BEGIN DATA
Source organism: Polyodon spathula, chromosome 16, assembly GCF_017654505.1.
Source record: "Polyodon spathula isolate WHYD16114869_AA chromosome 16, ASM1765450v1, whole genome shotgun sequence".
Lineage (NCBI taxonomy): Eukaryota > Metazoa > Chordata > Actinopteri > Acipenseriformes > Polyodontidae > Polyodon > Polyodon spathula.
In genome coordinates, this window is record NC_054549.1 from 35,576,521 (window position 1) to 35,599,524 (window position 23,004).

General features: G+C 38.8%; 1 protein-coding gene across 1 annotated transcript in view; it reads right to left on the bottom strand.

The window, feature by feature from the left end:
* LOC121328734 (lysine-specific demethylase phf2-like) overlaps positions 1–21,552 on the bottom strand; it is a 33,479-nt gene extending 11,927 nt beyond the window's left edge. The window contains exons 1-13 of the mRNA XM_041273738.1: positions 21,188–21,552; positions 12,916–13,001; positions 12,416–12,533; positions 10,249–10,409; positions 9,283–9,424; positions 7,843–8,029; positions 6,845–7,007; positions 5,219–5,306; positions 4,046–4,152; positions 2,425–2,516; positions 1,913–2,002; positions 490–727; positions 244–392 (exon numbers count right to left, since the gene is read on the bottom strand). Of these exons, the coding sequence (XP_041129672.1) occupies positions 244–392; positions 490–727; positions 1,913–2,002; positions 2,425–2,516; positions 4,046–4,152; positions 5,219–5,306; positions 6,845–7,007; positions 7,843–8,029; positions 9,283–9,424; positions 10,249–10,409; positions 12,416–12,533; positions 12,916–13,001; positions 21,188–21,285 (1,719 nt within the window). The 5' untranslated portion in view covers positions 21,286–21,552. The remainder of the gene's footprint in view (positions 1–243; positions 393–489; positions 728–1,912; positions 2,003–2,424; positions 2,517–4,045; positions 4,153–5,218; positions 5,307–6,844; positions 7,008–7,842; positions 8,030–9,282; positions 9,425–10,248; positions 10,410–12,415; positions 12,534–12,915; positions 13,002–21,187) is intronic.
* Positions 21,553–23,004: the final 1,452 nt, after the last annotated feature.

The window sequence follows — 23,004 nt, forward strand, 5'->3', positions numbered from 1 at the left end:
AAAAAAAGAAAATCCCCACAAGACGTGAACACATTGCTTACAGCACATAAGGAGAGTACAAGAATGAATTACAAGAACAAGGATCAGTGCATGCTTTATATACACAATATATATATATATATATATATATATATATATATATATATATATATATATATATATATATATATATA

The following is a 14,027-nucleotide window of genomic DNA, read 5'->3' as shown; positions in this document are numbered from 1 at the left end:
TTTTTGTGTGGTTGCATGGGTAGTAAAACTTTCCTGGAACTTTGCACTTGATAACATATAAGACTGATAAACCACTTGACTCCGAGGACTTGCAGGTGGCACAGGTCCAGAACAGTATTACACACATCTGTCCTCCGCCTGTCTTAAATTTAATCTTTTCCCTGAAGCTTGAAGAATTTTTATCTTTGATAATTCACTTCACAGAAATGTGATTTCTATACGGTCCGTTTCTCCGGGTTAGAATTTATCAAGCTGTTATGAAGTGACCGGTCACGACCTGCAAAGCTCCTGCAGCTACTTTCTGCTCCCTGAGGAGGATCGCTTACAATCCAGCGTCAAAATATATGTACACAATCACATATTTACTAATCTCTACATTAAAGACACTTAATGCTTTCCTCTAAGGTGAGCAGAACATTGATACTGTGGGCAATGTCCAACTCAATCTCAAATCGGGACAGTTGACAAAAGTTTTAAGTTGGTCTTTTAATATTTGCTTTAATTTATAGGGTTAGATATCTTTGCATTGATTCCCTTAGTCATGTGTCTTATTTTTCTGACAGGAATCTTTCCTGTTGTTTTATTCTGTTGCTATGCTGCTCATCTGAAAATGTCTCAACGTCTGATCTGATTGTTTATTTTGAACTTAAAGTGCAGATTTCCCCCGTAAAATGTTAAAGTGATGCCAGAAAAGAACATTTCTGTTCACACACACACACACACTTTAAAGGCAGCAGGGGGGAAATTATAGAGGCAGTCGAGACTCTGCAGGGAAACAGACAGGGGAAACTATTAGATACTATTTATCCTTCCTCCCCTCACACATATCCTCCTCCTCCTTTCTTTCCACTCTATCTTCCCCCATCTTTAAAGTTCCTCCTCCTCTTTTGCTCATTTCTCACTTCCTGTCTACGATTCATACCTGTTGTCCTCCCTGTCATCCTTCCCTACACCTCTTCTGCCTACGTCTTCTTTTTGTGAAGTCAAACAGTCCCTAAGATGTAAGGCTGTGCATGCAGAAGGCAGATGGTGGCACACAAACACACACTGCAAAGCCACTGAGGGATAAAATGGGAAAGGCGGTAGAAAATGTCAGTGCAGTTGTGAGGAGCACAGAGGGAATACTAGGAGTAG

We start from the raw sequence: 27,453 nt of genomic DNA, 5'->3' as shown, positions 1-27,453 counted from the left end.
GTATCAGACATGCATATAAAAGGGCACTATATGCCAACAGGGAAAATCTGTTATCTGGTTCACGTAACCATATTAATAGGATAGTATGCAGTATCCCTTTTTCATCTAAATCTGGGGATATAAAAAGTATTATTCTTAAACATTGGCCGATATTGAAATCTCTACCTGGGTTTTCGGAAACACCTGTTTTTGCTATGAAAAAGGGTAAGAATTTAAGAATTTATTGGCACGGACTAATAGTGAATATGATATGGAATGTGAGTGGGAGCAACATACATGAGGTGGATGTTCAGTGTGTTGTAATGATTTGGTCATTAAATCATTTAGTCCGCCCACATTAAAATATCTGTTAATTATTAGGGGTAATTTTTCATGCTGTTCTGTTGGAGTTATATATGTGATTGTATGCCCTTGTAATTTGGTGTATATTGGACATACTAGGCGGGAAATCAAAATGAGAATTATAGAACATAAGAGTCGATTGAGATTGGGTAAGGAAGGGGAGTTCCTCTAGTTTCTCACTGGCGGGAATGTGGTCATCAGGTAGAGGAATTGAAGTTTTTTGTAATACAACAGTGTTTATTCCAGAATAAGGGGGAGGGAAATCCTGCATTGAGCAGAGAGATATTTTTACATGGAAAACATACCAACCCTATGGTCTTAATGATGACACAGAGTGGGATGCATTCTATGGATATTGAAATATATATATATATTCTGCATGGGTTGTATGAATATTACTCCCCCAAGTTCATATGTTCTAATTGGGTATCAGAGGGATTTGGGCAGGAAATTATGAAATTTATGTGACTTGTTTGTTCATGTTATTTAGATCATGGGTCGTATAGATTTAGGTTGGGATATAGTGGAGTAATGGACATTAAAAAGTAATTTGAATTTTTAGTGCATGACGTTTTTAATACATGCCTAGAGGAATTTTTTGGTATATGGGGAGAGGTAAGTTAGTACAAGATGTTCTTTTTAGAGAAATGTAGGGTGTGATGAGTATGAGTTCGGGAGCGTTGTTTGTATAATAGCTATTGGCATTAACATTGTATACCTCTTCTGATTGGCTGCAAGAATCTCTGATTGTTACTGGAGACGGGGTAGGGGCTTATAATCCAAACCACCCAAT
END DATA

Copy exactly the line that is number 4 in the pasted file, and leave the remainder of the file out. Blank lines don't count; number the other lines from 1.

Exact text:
In genome coordinates, this window is record NC_054549.1 from 35,576,521 (window position 1) to 35,599,524 (window position 23,004).